Dear Mister or Madame President
They have been known as man’s best friend, but are we treating them as well as they’re treating us? This problem is growing faster, and only one person that has control of it all. You. Animal Abuse is a growing problem that needs to be stopped. The ASPCA and other shelters are doing as much as they can, but shelters are quite full, with a whopping total of 1.1 million animals in shelters nationwide (ASPCA)!
Animal Abuse isn’t just what you think it is; there are two main kinds of animal abuse. The first kind is Active Abuse, which includes any sort of physical contact, and this is the first kind of that normally comes to someone’s mind. The second kind is Passive Abuse, which includes neglect, starvation, and abandoning pets on the street, or in an abandoned home (“waff”). Trust me, these are all common cases.
The most common victims of this cruel practice are dogs, mostly pitbulls. 10,000 pitbulls die in dog fighting rings each year (“waff”). That means that about 27 pit bulls die each day! 18% of abuse is on cats, and 25% is on other animals. That means that 57% of animals abused are dogs (“waff”)! Even though many different types of dogs can be abused through dog fighting, pit bulls are the most common contenders. A sign of abuse through dog fighting is when a dog is covered in scratches, cuts, or scars, and is skinny and neglected. These fights can last from a minute to hours, and dogs sometimes have their ears and tails clipped for these battles so that the opposing dogs don’t rip them off. (ASPCA)
Puppy Mills are like prisons for innocent dogs. These cases classified as active abuse and as passive abuse. They are normally undercover organizations that force mother dogs to breed over and over again in unsanitary conditions. Puppies can end up with horrible medical and physical deformities, and, even if there is something wrong, they are sold to pet stores where people buy them, and promote puppy mills to keep breeding. When mothers can’t breed anymore, they are abandoned on the streets. (ASPCA)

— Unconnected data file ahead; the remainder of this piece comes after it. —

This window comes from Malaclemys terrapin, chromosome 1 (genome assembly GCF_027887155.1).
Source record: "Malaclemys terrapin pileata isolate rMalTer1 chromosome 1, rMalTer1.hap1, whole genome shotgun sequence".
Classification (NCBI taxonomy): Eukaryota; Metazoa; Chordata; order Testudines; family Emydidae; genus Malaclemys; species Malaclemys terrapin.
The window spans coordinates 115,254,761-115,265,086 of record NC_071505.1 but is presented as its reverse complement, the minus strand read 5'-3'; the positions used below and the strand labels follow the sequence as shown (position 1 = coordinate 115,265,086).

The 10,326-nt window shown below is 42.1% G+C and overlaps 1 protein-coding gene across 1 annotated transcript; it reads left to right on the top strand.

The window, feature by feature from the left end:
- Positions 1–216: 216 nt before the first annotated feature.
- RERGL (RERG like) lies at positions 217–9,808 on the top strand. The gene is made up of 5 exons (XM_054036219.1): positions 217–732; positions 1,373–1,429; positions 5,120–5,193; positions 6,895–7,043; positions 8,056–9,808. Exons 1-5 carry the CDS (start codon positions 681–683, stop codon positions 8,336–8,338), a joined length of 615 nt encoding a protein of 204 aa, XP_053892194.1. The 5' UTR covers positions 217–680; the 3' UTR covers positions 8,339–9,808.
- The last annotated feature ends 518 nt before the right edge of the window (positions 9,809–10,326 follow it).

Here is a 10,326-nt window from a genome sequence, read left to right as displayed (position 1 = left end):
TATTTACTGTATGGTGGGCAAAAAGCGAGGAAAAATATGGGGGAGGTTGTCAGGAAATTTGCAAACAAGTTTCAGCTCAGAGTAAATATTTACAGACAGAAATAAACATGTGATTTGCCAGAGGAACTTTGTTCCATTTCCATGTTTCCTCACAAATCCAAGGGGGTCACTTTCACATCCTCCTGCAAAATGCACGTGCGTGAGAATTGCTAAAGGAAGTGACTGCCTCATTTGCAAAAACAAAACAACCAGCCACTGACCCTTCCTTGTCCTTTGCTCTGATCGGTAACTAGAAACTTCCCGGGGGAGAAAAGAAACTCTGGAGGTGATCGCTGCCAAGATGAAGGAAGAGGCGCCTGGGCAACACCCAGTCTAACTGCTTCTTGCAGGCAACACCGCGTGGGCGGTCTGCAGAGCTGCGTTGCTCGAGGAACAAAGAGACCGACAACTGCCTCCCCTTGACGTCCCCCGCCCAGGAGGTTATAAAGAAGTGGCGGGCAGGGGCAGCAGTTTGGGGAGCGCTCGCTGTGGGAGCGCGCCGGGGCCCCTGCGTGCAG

Animal Hoarding is a horrid way to raise animals, and is considered passive abuse. This is normally when people own too many animals, and claim that their animals are healthy and well, when they are obviously not. Other signs of this are when their home environment is in horrible disorder, and the animals are in dire need of medical care.
My dog, Mabel, was a victim of animal abuse. Her old owners left her stranded in a yard on burning hot concrete. Her collar was so small that it created a large cyst on her neck. She had scratches on her legs, calluses on her tail, and, worst of all, she weighed 36 pounds. The ASPCA rescued, and named her Grace because even though she had been starved, she was still very poised. A friend’s mom fostered her for almost a month before we adopted Mabel. My life would be very different without her.
I hope that you learned what needs to be done about animal abuse. First, put stricter laws in place than the ones that we have now. In Pennsylvania, you only have to pay $50 - $700 and go to jail for 90 days for first degree animal abuse (“laying”)! Three months in jail? I would make it five! Teach the public about animal abuse, and what is happening to these poor, helpless animals. Not many people know, and they don’t want to know because they claim it’s “sad” and “horrifying.” To me, being a vet is more horrifying than animal abuse, and I wish I could help out at a shelter. But, most of all, always remember the animals that have gone before our pets today. The lonely, sad animals, that were never heard.